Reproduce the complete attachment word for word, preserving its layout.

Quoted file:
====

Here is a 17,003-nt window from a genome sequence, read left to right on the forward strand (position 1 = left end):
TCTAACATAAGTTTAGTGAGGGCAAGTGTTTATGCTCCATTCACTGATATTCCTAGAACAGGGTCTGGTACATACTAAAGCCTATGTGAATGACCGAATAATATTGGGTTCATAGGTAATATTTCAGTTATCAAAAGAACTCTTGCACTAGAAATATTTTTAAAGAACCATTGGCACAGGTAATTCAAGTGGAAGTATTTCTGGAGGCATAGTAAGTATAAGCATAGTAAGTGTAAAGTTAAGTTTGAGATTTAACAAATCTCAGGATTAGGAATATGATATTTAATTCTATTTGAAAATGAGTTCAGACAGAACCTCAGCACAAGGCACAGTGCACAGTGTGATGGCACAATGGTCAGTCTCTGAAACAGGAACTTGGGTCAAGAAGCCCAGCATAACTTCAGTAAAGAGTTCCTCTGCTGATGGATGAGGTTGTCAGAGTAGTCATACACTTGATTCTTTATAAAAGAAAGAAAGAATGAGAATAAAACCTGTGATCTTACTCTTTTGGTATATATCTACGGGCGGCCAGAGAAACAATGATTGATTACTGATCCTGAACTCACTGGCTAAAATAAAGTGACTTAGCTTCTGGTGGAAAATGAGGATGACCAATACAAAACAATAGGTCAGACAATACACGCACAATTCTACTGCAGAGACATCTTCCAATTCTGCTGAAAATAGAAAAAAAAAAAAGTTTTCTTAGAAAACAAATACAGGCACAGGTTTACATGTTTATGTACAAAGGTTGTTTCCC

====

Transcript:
Here is a 17,003-nt window from a genome sequence, read left to right on the forward strand (position 1 = left end):
TCTAACATAAGTTTAGTGAGGGCAAGTGTTTATGCTCCATTCACTGATATTCCTAGAACAGGGTCTGGTACATACTAAAGCCTATGTGAATGACCGAATAATATTGGGTTCATAGGTAATATTTCAGTTATCAAAAGAACTCTTGCACTAGAAATATTTTTAAAGAACCATTGGCACAGGTAATTCAAGTGGAAGTATTTCTGGAGGCATAGTAAGTATAAGCATAGTAAGTGTAAAGTTAAGTTTGAGATTTAACAAATCTCAGGATTAGGAATATGATATTTAATTCTATTTGAAAATGAGTTCAGACAGAACCTCAGCACAAGGCACAGTGCACAGTGTGATGGCACAATGGTCAGTCTCTGAAACAGGAACTTGGGTCAAGAAGCCCAGCATAACTTCAGTAAAGAGTTCCTCTGCTGATGGATGAGGTTGTCAGAGTAGTCATACACTTGATTCTTTATAAAAGAAAGAAAGAATGAGAATAAAACCTGTGATCTTACTCTTTTGGTATATATCTACGGGCGGCCAGAGAAACAATGATTGATTACTGATCCTGAACTCACTGGCTAAAATAAAGTGACTTAGCTTCTGGTGGAAAATGAGGATGACCAATACAAAACAATAGGTCAGACAATACACGCACAATTCTACTGCAGAGACATCTTCCAATTCTGCTGAAAATAGAAAAAAAAAAAAGTTTTCTTAGAAAACAAATACAGGCACAGGTTTACATGTTTATGTACAAAGGTTGTTTCCC